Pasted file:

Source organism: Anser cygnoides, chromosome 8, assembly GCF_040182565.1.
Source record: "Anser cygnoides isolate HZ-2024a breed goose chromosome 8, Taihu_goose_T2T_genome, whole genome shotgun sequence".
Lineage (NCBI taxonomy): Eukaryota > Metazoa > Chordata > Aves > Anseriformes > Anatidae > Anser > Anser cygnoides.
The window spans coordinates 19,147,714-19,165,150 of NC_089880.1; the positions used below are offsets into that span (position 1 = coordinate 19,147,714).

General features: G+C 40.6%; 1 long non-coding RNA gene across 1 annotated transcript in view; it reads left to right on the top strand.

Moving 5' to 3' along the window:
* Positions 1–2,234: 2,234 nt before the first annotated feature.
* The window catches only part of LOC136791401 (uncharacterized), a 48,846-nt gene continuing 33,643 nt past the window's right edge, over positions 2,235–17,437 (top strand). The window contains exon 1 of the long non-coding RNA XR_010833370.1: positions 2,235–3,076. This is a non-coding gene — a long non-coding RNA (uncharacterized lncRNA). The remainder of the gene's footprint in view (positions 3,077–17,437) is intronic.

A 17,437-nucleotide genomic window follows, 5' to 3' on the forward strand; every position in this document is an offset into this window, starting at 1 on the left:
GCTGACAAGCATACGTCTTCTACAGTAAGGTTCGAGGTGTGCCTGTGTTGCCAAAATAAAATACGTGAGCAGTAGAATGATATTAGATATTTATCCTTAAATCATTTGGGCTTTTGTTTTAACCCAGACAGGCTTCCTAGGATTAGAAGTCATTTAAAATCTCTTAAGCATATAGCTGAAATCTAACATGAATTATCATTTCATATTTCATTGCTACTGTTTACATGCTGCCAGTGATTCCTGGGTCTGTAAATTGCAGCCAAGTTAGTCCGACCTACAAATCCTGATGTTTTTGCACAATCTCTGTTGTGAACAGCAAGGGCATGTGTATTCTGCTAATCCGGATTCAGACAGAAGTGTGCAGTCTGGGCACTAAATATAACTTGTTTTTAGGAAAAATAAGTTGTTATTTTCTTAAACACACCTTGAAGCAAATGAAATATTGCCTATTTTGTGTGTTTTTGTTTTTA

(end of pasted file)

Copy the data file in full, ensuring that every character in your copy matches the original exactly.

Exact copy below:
Source organism: Anser cygnoides, chromosome 8, assembly GCF_040182565.1.
Source record: "Anser cygnoides isolate HZ-2024a breed goose chromosome 8, Taihu_goose_T2T_genome, whole genome shotgun sequence".
Lineage (NCBI taxonomy): Eukaryota > Metazoa > Chordata > Aves > Anseriformes > Anatidae > Anser > Anser cygnoides.
The window spans coordinates 19,147,714-19,165,150 of NC_089880.1; the positions used below are offsets into that span (position 1 = coordinate 19,147,714).

General features: G+C 40.6%; 1 long non-coding RNA gene across 1 annotated transcript in view; it reads left to right on the top strand.

Moving 5' to 3' along the window:
* Positions 1–2,234: 2,234 nt before the first annotated feature.
* The window catches only part of LOC136791401 (uncharacterized), a 48,846-nt gene continuing 33,643 nt past the window's right edge, over positions 2,235–17,437 (top strand). The window contains exon 1 of the long non-coding RNA XR_010833370.1: positions 2,235–3,076. This is a non-coding gene — a long non-coding RNA (uncharacterized lncRNA). The remainder of the gene's footprint in view (positions 3,077–17,437) is intronic.

A 17,437-nucleotide genomic window follows, 5' to 3' on the forward strand; every position in this document is an offset into this window, starting at 1 on the left:
GCTGACAAGCATACGTCTTCTACAGTAAGGTTCGAGGTGTGCCTGTGTTGCCAAAATAAAATACGTGAGCAGTAGAATGATATTAGATATTTATCCTTAAATCATTTGGGCTTTTGTTTTAACCCAGACAGGCTTCCTAGGATTAGAAGTCATTTAAAATCTCTTAAGCATATAGCTGAAATCTAACATGAATTATCATTTCATATTTCATTGCTACTGTTTACATGCTGCCAGTGATTCCTGGGTCTGTAAATTGCAGCCAAGTTAGTCCGACCTACAAATCCTGATGTTTTTGCACAATCTCTGTTGTGAACAGCAAGGGCATGTGTATTCTGCTAATCCGGATTCAGACAGAAGTGTGCAGTCTGGGCACTAAATATAACTTGTTTTTAGGAAAAATAAGTTGTTATTTTCTTAAACACACCTTGAAGCAAATGAAATATTGCCTATTTTGTGTGTTTTTGTTTTTA